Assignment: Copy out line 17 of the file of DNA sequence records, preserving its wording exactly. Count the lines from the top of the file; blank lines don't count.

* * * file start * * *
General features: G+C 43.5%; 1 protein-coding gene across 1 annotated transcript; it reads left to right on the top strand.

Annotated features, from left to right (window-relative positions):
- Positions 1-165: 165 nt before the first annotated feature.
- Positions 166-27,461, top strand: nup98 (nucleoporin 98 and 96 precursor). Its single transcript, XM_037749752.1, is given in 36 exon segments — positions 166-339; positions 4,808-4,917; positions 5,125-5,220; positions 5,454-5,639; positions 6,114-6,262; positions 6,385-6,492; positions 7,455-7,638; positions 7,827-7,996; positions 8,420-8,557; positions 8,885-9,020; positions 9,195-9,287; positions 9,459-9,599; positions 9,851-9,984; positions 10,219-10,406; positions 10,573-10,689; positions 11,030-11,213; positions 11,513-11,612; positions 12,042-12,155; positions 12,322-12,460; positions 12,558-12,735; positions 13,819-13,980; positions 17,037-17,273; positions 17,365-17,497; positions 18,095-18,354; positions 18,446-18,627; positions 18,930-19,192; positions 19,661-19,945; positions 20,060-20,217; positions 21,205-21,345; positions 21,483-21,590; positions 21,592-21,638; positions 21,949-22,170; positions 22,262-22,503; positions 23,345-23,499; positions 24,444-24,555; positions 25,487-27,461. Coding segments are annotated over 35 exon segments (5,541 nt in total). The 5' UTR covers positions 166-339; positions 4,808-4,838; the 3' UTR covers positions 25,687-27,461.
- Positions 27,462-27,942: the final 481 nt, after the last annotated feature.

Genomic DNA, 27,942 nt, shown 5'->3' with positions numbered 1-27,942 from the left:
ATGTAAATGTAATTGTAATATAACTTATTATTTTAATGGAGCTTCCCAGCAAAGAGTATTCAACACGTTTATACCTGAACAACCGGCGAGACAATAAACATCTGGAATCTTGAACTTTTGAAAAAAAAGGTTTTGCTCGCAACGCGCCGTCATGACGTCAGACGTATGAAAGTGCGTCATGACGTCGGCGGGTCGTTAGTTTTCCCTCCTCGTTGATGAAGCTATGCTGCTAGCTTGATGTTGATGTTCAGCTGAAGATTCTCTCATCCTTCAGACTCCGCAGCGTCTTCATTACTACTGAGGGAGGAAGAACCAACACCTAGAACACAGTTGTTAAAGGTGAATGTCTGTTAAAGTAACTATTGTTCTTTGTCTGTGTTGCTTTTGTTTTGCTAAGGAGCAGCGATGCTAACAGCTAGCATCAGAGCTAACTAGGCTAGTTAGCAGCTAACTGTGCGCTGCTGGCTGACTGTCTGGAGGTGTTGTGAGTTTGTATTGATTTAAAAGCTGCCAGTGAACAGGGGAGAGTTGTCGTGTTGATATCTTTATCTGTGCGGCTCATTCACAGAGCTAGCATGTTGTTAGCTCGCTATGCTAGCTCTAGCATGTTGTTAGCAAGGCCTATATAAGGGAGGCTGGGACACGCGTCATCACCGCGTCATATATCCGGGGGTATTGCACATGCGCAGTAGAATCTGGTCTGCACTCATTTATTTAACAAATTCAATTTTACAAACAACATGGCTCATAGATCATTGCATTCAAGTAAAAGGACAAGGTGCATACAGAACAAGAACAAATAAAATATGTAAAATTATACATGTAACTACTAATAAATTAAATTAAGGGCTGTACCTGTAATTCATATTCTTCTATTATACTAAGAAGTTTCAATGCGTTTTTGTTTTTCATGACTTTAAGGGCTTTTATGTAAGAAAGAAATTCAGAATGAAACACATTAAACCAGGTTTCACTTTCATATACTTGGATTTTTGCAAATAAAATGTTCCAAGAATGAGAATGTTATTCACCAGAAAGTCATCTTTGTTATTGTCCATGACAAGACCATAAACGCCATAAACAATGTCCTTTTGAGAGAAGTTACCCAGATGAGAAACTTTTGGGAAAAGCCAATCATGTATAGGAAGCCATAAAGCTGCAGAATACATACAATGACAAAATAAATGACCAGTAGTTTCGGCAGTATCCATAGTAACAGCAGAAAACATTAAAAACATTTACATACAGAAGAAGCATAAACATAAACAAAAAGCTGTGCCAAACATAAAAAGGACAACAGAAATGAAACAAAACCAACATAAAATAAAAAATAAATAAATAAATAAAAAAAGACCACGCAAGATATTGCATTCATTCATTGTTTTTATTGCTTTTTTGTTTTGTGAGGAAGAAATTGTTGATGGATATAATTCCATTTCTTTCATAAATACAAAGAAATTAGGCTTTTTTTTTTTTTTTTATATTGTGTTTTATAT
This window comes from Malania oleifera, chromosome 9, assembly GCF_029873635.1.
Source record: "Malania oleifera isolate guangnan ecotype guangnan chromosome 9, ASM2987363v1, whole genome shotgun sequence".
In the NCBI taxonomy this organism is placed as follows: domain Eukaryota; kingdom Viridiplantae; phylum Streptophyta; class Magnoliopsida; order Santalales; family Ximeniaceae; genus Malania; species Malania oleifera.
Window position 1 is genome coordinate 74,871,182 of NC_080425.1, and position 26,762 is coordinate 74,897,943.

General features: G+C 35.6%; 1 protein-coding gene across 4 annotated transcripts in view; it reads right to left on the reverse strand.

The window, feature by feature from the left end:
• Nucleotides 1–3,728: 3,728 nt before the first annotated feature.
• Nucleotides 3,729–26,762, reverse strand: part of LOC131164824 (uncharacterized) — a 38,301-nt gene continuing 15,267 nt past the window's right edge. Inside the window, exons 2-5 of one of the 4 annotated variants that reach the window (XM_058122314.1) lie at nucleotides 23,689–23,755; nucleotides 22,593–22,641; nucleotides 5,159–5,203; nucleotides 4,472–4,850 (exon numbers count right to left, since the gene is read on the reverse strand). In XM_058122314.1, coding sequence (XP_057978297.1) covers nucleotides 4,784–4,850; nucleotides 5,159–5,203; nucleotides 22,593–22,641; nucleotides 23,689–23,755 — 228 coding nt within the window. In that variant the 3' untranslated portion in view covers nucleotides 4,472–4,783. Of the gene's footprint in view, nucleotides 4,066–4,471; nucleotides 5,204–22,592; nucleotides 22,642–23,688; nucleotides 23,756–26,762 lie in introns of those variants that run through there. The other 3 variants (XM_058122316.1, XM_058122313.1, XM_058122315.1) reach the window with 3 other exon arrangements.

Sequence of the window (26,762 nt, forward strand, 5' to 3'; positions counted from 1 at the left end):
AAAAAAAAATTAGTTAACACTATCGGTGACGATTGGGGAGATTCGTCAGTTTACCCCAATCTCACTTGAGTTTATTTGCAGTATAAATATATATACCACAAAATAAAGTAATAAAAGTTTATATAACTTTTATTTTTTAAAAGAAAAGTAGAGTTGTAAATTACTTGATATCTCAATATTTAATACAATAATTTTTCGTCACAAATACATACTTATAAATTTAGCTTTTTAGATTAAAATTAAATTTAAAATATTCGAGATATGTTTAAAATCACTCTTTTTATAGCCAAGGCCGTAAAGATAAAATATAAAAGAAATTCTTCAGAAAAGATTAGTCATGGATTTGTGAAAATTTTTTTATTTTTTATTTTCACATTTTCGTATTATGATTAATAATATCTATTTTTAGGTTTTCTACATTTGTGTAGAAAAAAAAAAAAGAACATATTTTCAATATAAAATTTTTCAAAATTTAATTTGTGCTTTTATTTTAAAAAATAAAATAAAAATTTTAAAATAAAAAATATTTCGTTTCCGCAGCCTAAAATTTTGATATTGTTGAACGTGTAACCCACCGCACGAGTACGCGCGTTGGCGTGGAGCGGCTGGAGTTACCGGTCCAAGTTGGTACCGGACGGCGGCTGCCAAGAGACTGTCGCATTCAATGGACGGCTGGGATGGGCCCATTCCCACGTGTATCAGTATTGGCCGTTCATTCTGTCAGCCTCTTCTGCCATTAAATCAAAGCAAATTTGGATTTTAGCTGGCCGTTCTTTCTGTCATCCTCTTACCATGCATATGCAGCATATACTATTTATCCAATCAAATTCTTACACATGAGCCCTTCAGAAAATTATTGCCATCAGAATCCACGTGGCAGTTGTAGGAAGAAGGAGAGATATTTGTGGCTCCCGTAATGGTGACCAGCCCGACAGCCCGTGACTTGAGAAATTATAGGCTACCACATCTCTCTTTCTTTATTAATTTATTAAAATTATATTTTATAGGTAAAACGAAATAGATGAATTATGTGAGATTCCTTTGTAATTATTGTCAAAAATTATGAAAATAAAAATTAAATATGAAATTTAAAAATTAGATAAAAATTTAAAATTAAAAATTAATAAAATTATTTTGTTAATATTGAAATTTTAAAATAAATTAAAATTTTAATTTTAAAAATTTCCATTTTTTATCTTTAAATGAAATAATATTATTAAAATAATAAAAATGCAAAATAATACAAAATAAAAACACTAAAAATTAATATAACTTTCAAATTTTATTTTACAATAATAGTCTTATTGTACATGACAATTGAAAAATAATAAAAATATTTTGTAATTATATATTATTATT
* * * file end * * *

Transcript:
AAAAAAAAATTAGTTAACACTATCGGTGACGATTGGGGAGATTCGTCAGTTTACCCCAATCTCACTTGAGTTTATTTGCAGTATAAATATATATACCACAAAATAAAGTAATAAAAGTTTATATAACTTTTATTTTTTAAAAGAAAAGTAGAGTTGTAAATTACTTGATATCTCAATATTTAATACAATAATTTTTCGTCACAAATACATACTTATAAATTTAGCTTTTTAGATTAAAATTAAATTTAAAATATTCGAGATATGTTTAAAATCACTCTTTTTATAGCCAAGGCCGTAAAGATAAAATATAAAAGAAATTCTTCAGAAAAGATTAGTCATGGATTTGTGAAAATTTTTTTATTTTTTATTTTCACATTTTCGTATTATGATTAATAATATCTATTTTTAGGTTTTCTACATTTGTGTAGAAAAAAAAAAAAGAACATATTTTCAATATAAAATTTTTCAAAATTTAATTTGTGCTTTTATTTTAAAAAATAAAATAAAAATTTTAAAATAAAAAATATTTCGTTTCCGCAGCCTAAAATTTTGATATTGTTGAACGTGTAACCCACCGCACGAGTACGCGCGTTGGCGTGGAGCGGCTGGAGTTACCGGTCCAAGTTGGTACCGGACGGCGGCTGCCAAGAGACTGTCGCATTCAATGGACGGCTGGGATGGGCCCATTCCCACGTGTATCAGTATTGGCCGTTCATTCTGTCAGCCTCTTCTGCCATTAAATCAAAGCAAATTTGGATTTTAGCTGGCCGTTCTTTCTGTCATCCTCTTACCATGCATATGCAGCATATACTATTTATCCAATCAAATTCTTACACATGAGCCCTTCAGAAAATTATTGCCATCAGAATCCACGTGGCAGTTGTAGGAAGAAGGAGAGATATTTGTGGCTCCCGTAATGGTGACCAGCCCGACAGCCCGTGACTTGAGAAATTATAGGCTACCACATCTCTCTTTCTTTATTAATTTATTAAAATTATATTTTATAGGTAAAACGAAATAGATGAATTATGTGAGATTCCTTTGTAATTATTGTCAAAAATTATGAAAATAAAAATTAAATATGAAATTTAAAAATTAGATAAAAATTTAAAATTAAAAATTAATAAAATTATTTTGTTAATATTGAAATTTTAAAATAAATTAAAATTTTAATTTTAAAAATTTCCATTTTTTATCTTTAAATGAAATAATATTATTAAAATAATAAAAATGCAAAATAATACAAAATAAAAACACTAAAAATTAATATAACTTTCAAATTTTATTTTACAATAATAGTCTTATTGTACATGACAATTGAAAAATAATAAAAATATTTTGTAATTATATATTATTATT